Puppies, like humans, aren’t born with all the knowledge and skills needed to survive. Puppies need socialization, (along with plenty of training) and an often-overlooked part of socialization is the feeling of different surfaces to walk on.

For rescue dogs, grass could also be a mystery. As sad as it is, many of our shelters and rescues are understaffed and overfilled. Many dogs don’t get the luxury of playtime in a grassy yard and spend most of their days on gravel, concrete, or fake grass.

This is especially true for dogs that entered the system as puppies and grew up not knowing grass.

Reason 3: They Don’t Like The Temperature Or Texture Of The Grass

For dogs that usually don’t mind playing around on the grass in perfect weather conditions, they may not want to walk or play on the grass if the grass is too hot, too cold, too wet, or too dry.

Wet grass can feel chilly even in warm weather, and it can be slippery. Grass that is too dry can become prickly and feel unpleasant on the paw pads. Grass that is too cold or too hot can cause discomfort or even injury to the paw pads.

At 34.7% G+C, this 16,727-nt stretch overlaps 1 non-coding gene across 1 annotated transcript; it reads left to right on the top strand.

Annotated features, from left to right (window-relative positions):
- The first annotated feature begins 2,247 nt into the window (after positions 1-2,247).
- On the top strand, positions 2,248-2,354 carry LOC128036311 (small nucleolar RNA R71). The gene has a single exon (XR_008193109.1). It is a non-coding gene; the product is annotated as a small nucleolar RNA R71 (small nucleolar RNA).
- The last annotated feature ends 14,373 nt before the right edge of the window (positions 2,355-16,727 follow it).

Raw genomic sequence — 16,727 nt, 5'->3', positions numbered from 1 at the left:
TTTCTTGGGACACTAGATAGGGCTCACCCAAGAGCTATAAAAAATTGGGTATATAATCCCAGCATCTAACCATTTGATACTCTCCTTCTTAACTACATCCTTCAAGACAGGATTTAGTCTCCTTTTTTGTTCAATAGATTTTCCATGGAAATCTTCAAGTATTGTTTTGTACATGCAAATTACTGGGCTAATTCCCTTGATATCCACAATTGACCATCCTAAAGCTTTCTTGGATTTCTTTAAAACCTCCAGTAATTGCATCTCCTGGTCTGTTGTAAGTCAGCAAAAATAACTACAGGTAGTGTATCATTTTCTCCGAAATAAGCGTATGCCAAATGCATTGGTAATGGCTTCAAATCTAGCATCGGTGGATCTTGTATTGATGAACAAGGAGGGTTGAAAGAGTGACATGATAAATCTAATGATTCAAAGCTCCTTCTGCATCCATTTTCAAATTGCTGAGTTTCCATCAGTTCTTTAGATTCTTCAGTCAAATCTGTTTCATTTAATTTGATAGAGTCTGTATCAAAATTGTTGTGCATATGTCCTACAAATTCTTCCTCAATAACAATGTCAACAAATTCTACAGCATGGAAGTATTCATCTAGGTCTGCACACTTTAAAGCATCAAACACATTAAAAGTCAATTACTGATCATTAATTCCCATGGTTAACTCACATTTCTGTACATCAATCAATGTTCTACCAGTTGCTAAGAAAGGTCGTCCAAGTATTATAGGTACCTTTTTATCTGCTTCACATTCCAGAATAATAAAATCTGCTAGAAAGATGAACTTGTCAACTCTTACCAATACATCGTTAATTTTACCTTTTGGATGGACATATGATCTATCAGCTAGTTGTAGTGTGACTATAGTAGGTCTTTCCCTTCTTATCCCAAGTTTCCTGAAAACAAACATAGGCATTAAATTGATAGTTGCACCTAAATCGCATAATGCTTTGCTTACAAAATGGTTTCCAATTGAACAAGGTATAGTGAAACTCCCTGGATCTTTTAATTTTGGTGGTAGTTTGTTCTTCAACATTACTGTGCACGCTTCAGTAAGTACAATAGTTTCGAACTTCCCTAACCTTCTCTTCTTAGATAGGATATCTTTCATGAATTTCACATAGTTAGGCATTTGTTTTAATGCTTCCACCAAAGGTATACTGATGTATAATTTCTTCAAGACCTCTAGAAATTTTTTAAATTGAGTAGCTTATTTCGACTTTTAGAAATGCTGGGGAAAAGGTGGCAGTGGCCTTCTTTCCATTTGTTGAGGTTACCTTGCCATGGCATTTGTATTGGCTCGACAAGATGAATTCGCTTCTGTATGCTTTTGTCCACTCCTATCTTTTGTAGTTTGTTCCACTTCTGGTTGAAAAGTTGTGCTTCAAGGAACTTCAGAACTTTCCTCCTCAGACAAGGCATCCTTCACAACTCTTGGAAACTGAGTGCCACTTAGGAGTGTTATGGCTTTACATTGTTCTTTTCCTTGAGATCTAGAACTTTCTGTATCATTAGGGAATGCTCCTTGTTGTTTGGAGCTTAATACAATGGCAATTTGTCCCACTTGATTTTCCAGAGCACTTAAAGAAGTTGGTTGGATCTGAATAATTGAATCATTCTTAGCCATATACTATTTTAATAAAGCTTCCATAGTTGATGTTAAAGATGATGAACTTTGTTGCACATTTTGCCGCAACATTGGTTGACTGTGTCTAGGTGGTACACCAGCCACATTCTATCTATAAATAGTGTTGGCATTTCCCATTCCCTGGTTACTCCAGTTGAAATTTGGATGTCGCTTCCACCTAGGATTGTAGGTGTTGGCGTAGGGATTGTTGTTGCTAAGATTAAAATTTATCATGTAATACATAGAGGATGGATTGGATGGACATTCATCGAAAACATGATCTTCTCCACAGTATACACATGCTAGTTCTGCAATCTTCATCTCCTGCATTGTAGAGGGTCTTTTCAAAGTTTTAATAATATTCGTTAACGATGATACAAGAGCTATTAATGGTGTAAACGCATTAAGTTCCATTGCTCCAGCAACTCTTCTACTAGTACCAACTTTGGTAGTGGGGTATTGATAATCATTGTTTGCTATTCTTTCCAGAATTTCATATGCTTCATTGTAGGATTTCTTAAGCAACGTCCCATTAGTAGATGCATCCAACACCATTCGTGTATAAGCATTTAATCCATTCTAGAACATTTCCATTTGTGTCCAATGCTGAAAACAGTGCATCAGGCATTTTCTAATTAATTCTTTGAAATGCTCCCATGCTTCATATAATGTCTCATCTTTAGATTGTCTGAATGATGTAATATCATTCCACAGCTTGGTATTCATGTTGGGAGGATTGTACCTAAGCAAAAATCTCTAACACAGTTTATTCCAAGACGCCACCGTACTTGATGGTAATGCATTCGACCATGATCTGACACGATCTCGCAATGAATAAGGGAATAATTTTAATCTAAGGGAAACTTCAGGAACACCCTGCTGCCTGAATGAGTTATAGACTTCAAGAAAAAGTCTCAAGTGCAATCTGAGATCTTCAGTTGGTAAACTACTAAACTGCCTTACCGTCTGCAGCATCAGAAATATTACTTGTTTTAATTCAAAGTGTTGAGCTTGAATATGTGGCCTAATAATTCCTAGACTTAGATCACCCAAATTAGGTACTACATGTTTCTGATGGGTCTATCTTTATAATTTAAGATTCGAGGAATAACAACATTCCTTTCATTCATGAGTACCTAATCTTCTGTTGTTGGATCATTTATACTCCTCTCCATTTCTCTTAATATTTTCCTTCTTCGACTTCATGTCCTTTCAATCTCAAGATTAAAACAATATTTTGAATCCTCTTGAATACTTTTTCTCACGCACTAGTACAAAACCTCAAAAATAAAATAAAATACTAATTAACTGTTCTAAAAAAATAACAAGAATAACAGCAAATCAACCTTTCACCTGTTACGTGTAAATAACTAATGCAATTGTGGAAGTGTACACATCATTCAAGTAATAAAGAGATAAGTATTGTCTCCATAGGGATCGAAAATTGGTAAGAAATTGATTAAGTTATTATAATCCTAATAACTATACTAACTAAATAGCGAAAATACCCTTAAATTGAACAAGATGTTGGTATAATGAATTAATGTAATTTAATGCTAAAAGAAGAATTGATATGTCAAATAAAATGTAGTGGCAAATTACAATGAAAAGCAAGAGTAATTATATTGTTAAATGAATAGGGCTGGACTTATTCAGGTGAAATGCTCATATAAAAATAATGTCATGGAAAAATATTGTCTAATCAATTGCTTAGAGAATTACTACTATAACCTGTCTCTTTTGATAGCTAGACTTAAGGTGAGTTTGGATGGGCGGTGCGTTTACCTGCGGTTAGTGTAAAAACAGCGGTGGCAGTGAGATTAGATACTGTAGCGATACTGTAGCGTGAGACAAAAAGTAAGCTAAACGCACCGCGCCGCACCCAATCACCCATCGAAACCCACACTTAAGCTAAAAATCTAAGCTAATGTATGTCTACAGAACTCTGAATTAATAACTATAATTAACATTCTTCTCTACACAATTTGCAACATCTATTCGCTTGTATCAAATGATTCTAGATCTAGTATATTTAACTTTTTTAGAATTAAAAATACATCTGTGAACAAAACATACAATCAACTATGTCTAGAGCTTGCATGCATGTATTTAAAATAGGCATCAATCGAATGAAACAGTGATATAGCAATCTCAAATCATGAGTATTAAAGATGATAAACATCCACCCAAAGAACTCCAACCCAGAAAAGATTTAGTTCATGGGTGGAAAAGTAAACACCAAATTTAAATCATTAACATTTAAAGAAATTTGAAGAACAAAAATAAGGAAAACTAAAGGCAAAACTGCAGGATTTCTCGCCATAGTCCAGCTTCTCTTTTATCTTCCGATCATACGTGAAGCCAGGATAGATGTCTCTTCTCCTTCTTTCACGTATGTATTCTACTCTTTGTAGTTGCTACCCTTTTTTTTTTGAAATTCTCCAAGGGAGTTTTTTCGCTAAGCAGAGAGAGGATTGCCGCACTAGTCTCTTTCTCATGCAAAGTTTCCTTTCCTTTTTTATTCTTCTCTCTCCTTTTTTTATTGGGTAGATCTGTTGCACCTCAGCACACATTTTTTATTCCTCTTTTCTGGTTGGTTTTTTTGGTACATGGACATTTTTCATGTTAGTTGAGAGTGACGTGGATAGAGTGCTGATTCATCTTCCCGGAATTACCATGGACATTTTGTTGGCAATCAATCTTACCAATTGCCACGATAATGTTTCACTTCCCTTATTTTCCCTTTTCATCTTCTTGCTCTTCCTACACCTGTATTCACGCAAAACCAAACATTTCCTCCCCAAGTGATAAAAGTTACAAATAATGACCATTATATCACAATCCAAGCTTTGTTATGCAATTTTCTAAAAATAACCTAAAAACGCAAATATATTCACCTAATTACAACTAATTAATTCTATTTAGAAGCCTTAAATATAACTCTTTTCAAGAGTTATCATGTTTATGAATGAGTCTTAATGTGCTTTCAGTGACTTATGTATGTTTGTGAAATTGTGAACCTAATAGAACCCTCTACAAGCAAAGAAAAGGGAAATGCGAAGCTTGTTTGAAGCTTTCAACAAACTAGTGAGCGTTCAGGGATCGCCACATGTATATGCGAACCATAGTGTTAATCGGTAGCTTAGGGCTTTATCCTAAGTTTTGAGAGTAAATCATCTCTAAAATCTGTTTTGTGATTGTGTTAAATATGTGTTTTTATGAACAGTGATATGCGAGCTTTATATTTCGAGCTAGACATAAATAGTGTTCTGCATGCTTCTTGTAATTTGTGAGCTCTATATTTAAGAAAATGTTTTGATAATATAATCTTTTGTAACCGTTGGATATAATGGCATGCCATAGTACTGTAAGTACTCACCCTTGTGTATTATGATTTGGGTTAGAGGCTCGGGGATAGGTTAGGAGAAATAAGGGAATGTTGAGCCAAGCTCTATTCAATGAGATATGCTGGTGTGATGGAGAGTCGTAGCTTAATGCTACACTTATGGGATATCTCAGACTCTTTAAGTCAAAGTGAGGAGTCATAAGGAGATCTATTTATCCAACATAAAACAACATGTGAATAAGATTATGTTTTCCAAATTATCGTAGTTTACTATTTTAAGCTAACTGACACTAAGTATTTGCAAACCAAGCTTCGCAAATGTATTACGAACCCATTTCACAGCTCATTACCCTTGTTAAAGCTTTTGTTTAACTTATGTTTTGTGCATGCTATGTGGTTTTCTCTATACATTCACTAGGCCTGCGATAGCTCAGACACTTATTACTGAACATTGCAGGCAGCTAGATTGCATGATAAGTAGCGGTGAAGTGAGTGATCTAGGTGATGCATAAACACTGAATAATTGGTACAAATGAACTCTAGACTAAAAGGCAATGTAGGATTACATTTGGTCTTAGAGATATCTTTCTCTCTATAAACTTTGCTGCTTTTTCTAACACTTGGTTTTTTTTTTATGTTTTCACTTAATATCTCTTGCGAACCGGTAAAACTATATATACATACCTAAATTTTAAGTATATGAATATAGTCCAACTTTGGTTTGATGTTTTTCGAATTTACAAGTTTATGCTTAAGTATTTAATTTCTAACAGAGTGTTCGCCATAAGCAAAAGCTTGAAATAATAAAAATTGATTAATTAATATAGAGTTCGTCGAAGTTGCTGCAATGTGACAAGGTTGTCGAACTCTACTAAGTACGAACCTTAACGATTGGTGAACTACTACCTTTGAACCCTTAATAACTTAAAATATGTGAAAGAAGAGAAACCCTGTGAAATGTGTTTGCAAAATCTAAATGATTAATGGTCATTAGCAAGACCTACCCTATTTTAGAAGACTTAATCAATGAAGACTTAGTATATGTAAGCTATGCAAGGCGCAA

Reason 4: Your Dog Has A Negative Association With The Grass

A dog learns much about its world by association. When something negative or traumatic happens to a dog, they may not fully understand what’s happening. As a result, they may associate their surroundings with the negative emotion they felt in the moment.

For example, if a dog was playing on grass when some unexpected fireworks went off or a large group of kids ran through, they may see or feel grass and immediately flashback to those emotions.

This could relate to the actual feeling of the grass itself, or it could be the specific area of grass they were in.

Reason 5: They Have An Allergy To The Grass

Like us, dogs can be born with or develop allergies.

A dog that is allergic to grass will exhibit many of the same symptoms that a human will. Your dog may be itchy, sneezy, experience hair loss around their paws and bellies, and/or have red, watery eyes.